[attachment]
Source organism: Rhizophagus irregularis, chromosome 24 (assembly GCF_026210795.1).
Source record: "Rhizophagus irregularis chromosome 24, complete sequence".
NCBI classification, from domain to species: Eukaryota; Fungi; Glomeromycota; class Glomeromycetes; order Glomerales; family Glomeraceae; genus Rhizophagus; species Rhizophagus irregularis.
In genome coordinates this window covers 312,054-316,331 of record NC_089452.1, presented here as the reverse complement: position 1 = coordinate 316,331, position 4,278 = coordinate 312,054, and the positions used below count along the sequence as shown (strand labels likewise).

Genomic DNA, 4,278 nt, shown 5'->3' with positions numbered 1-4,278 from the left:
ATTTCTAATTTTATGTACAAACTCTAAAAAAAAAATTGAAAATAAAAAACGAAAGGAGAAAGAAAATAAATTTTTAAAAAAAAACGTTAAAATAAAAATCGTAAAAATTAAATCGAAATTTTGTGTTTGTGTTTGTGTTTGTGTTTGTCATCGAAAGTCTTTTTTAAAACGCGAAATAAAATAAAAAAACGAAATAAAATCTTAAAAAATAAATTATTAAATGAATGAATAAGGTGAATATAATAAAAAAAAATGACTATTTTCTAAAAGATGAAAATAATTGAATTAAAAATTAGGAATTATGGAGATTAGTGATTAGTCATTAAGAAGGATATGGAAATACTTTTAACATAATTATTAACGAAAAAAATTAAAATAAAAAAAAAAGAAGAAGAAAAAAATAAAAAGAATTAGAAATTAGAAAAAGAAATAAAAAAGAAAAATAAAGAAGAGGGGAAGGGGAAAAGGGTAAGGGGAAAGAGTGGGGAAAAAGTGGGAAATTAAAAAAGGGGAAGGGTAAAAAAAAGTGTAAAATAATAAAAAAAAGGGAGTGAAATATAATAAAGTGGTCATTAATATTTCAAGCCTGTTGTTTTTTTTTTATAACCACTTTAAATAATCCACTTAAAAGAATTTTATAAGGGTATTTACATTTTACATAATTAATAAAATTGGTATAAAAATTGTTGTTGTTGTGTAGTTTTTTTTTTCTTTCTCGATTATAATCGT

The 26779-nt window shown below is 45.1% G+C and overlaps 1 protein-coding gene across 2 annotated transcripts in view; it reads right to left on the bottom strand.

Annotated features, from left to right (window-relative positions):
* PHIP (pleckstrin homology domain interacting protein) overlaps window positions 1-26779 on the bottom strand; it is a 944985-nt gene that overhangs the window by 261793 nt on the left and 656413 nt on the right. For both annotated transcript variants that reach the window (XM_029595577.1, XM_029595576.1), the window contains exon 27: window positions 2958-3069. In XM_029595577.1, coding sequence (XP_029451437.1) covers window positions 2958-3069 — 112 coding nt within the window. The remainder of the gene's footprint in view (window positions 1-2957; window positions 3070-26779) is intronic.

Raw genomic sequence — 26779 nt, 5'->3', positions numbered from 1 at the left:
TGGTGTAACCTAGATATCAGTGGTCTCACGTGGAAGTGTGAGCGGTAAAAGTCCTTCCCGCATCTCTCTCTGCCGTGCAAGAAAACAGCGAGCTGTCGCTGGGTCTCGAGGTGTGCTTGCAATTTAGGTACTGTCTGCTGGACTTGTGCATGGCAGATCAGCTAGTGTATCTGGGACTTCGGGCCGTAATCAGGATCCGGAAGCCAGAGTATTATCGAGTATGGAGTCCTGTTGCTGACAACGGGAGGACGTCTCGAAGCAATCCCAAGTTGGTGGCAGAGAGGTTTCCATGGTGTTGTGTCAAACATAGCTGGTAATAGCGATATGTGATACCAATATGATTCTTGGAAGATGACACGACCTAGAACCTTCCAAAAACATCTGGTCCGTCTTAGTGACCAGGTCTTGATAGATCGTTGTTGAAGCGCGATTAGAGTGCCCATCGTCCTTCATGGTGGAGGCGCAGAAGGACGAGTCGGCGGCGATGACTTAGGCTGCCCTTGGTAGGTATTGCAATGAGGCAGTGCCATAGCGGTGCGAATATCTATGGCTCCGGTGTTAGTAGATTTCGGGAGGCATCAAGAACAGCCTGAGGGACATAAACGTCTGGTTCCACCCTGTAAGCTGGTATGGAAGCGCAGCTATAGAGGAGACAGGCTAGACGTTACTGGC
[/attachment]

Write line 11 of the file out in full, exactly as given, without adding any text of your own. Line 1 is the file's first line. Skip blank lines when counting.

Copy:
TGGTGTAACCTAGATATCAGTGGTCTCACGTGGAAGTGTGAGCGGTAAAAGTCCTTCCCGCATCTCTCTCTGCCGTGCAAGAAAACAGCGAGCTGTCGCTGGGTCTCGAGGTGTGCTTGCAATTTAGGTACTGTCTGCTGGACTTGTGCATGGCAGATCAGCTAGTGTATCTGGGACTTCGGGCCGTAATCAGGATCCGGAAGCCAGAGTATTATCGAGTATGGAGTCCTGTTGCTGACAACGGGAGGACGTCTCGAAGCAATCCCAAGTTGGTGGCAGAGAGGTTTCCATGGTGTTGTGTCAAACATAGCTGGTAATAGCGATATGTGATACCAATATGATTCTTGGAAGATGACACGACCTAGAACCTTCCAAAAACATCTGGTCCGTCTTAGTGACCAGGTCTTGATAGATCGTTGTTGAAGCGCGATTAGAGTGCCCATCGTCCTTCATGGTGGAGGCGCAGAAGGACGAGTCGGCGGCGATGACTTAGGCTGCCCTTGGTAGGTATTGCAATGAGGCAGTGCCATAGCGGTGCGAATATCTATGGCTCCGGTGTTAGTAGATTTCGGGAGGCATCAAGAACAGCCTGAGGGACATAAACGTCTGGTTCCACCCTGTAAGCTGGTATGGAAGCGCAGCTATAGAGGAGACAGGCTAGACGTTACTGGC